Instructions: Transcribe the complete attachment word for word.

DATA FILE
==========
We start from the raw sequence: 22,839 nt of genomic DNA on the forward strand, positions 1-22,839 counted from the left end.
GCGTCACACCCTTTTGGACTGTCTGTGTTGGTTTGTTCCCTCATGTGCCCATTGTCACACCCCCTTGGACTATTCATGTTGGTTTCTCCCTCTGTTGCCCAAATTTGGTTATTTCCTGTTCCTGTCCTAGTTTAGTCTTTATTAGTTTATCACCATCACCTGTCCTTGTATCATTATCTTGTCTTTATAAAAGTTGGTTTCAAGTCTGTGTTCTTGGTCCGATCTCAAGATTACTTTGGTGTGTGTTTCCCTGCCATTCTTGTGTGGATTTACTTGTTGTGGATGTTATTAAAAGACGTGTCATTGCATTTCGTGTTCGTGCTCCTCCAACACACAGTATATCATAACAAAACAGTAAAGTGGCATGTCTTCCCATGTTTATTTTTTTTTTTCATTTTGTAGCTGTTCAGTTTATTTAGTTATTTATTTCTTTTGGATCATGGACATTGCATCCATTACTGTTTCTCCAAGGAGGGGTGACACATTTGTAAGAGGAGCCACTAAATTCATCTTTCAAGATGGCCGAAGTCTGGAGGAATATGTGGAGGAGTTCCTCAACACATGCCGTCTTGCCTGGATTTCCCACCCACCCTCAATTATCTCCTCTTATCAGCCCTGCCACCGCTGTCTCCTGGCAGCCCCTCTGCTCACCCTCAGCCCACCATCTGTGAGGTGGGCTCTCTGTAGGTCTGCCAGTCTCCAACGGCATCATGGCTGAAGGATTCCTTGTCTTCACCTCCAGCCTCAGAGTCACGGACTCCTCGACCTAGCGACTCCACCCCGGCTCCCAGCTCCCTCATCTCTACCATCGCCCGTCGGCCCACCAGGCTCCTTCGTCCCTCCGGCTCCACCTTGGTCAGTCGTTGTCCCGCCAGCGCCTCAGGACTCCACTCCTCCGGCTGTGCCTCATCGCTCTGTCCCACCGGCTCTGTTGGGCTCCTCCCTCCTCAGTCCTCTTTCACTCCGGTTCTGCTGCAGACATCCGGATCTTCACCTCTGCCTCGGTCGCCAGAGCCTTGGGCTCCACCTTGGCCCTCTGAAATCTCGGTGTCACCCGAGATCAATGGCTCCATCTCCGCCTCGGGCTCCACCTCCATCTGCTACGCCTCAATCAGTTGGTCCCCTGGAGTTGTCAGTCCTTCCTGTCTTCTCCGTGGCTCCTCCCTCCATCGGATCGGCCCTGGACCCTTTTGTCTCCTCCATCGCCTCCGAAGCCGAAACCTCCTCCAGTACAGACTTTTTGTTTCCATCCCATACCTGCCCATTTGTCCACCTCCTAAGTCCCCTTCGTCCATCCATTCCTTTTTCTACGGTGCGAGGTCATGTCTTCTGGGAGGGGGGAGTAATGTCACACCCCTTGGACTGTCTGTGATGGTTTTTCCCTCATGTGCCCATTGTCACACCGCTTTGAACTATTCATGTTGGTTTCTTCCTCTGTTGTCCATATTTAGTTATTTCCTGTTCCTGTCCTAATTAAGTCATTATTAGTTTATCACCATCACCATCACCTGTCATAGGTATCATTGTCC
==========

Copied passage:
We start from the raw sequence: 22,839 nt of genomic DNA on the forward strand, positions 1-22,839 counted from the left end.
GCGTCACACCCTTTTGGACTGTCTGTGTTGGTTTGTTCCCTCATGTGCCCATTGTCACACCCCCTTGGACTATTCATGTTGGTTTCTCCCTCTGTTGCCCAAATTTGGTTATTTCCTGTTCCTGTCCTAGTTTAGTCTTTATTAGTTTATCACCATCACCTGTCCTTGTATCATTATCTTGTCTTTATAAAAGTTGGTTTCAAGTCTGTGTTCTTGGTCCGATCTCAAGATTACTTTGGTGTGTGTTTCCCTGCCATTCTTGTGTGGATTTACTTGTTGTGGATGTTATTAAAAGACGTGTCATTGCATTTCGTGTTCGTGCTCCTCCAACACACAGTATATCATAACAAAACAGTAAAGTGGCATGTCTTCCCATGTTTATTTTTTTTTTTCATTTTGTAGCTGTTCAGTTTATTTAGTTATTTATTTCTTTTGGATCATGGACATTGCATCCATTACTGTTTCTCCAAGGAGGGGTGACACATTTGTAAGAGGAGCCACTAAATTCATCTTTCAAGATGGCCGAAGTCTGGAGGAATATGTGGAGGAGTTCCTCAACACATGCCGTCTTGCCTGGATTTCCCACCCACCCTCAATTATCTCCTCTTATCAGCCCTGCCACCGCTGTCTCCTGGCAGCCCCTCTGCTCACCCTCAGCCCACCATCTGTGAGGTGGGCTCTCTGTAGGTCTGCCAGTCTCCAACGGCATCATGGCTGAAGGATTCCTTGTCTTCACCTCCAGCCTCAGAGTCACGGACTCCTCGACCTAGCGACTCCACCCCGGCTCCCAGCTCCCTCATCTCTACCATCGCCCGTCGGCCCACCAGGCTCCTTCGTCCCTCCGGCTCCACCTTGGTCAGTCGTTGTCCCGCCAGCGCCTCAGGACTCCACTCCTCCGGCTGTGCCTCATCGCTCTGTCCCACCGGCTCTGTTGGGCTCCTCCCTCCTCAGTCCTCTTTCACTCCGGTTCTGCTGCAGACATCCGGATCTTCACCTCTGCCTCGGTCGCCAGAGCCTTGGGCTCCACCTTGGCCCTCTGAAATCTCGGTGTCACCCGAGATCAATGGCTCCATCTCCGCCTCGGGCTCCACCTCCATCTGCTACGCCTCAATCAGTTGGTCCCCTGGAGTTGTCAGTCCTTCCTGTCTTCTCCGTGGCTCCTCCCTCCATCGGATCGGCCCTGGACCCTTTTGTCTCCTCCATCGCCTCCGAAGCCGAAACCTCCTCCAGTACAGACTTTTTGTTTCCATCCCATACCTGCCCATTTGTCCACCTCCTAAGTCCCCTTCGTCCATCCATTCCTTTTTCTACGGTGCGAGGTCATGTCTTCTGGGAGGGGGGAGTAATGTCACACCCCTTGGACTGTCTGTGATGGTTTTTCCCTCATGTGCCCATTGTCACACCGCTTTGAACTATTCATGTTGGTTTCTTCCTCTGTTGTCCATATTTAGTTATTTCCTGTTCCTGTCCTAATTAAGTCATTATTAGTTTATCACCATCACCATCACCTGTCATAGGTATCATTGTCC